According to Political Economy: The Contest of Economic Ideas by Frank Stilwell, European feudalism and capitalism are both systems of social provisioning. What features do they share in common?
European feudalism was established to address the issues brought about by a weak central government after the fall of the Roman Empire. Kings had limited power to protect their territories hence formed alliances with local powerful lords by offering them support and land. These powerful lords in turn provided land and support to lesser lords who did the same for their knights. The knights were in charge of the peasant community of workers who offered military and farming services in exchange for their own smaller parcel of lands. They were not to leave their territories and opportunities to improve their social status were limited.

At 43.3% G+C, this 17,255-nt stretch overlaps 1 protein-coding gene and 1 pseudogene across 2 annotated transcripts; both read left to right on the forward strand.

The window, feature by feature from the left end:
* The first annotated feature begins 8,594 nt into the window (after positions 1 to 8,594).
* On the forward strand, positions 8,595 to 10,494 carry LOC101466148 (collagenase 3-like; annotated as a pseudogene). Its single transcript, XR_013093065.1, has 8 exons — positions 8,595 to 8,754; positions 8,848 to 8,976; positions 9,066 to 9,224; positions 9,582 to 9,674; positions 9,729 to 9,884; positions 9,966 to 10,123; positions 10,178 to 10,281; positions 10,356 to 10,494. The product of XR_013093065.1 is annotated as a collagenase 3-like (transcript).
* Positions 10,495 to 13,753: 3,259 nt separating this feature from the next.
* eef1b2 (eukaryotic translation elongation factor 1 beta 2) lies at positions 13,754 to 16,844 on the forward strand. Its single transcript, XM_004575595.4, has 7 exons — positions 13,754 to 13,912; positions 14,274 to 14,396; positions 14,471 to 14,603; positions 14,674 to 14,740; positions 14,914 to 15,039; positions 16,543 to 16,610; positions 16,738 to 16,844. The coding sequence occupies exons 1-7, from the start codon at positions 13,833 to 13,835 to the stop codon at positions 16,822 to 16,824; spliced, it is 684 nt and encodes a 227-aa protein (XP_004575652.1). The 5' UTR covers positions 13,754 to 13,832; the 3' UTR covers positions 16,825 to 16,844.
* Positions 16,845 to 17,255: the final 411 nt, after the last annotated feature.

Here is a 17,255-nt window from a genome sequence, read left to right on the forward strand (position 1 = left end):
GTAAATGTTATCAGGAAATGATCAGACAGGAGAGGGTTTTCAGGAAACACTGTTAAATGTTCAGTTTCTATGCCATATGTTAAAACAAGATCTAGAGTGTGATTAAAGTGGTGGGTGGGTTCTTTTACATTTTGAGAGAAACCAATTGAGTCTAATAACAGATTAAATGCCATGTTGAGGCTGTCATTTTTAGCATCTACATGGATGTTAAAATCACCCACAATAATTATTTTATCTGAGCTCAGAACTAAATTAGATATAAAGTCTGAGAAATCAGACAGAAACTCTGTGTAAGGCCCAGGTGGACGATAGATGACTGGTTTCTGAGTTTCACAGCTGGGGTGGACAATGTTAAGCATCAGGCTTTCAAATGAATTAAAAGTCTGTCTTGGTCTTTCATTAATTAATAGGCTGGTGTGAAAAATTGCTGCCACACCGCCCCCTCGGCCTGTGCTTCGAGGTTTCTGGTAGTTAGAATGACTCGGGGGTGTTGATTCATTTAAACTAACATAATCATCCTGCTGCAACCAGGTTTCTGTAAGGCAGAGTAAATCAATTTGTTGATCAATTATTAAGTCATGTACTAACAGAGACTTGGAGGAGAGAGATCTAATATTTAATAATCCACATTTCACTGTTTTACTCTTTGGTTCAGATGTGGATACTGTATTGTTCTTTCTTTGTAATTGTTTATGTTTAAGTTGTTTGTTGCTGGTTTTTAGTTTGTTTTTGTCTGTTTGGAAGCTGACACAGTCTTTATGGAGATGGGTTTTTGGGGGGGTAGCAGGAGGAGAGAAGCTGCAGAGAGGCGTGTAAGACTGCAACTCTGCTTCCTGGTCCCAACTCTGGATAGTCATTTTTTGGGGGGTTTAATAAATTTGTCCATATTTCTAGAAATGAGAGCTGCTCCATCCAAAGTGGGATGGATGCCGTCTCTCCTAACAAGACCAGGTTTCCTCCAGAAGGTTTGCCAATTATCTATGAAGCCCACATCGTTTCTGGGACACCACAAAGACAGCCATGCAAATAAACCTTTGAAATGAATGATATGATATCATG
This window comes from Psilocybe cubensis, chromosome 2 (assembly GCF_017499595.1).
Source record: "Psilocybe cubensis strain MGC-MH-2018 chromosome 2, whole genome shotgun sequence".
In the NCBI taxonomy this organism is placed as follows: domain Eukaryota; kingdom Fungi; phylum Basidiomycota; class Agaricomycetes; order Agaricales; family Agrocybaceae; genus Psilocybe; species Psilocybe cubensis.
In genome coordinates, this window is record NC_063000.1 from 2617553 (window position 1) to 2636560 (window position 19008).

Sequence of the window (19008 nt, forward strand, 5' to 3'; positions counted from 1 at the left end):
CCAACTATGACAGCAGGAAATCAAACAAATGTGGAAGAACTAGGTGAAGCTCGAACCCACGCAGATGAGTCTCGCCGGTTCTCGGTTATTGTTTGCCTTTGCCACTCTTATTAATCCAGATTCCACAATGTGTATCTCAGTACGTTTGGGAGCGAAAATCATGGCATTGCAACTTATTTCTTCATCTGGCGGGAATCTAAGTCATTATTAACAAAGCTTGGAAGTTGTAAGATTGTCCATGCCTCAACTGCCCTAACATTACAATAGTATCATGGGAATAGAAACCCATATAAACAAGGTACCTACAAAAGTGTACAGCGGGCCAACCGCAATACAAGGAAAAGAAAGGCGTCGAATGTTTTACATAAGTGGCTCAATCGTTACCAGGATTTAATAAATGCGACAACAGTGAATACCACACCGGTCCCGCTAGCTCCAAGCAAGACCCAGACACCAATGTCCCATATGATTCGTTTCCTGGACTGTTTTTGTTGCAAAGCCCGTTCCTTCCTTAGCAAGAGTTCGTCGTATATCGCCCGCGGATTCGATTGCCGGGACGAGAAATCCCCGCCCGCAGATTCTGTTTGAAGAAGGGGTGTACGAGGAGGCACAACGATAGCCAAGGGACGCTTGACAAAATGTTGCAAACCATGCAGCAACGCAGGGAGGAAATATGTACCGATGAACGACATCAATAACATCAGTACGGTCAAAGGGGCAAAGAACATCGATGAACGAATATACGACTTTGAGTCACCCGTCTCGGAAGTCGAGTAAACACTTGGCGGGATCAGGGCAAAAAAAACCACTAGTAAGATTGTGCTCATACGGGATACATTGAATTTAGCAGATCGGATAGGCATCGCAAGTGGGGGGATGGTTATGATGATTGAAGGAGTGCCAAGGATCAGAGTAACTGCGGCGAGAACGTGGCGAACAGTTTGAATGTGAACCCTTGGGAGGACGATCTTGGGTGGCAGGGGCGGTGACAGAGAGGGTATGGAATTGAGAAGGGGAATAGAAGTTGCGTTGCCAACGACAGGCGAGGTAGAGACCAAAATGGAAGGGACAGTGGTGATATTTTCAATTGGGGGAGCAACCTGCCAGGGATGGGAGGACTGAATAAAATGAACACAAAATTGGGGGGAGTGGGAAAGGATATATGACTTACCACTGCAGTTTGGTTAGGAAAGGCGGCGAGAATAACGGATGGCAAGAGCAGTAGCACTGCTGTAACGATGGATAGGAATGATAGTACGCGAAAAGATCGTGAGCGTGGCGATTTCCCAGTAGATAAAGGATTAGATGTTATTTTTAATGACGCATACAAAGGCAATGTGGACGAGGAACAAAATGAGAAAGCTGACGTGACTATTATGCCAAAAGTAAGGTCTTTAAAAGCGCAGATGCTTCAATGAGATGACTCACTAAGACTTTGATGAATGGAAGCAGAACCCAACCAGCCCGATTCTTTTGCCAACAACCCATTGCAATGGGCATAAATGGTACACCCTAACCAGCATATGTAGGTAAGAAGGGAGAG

Capitalism involves the establishment of free markets with minimal to no government involvement in economics. The government’s responsibility is to ensure civil stability, security and protection of the peoples’ unalienable rights. In a capitalistic system, wealth and social status are determined by an individual’s access to the factors of production. Although it is a free society, individual access to the factors of production is limited and so a person in the lower classes of the society may find it difficult to change their standing.
The similarities between capitalism and European feudalism are expressed through power and social structures. They both have an established working class with conditions that are unfavorable for this class to change their standing. The people in the upper classes of the society are more focused on protecting their positions and maintaining the status quo. Power to make decisions and influence policies is concentrated at the top of the social structure.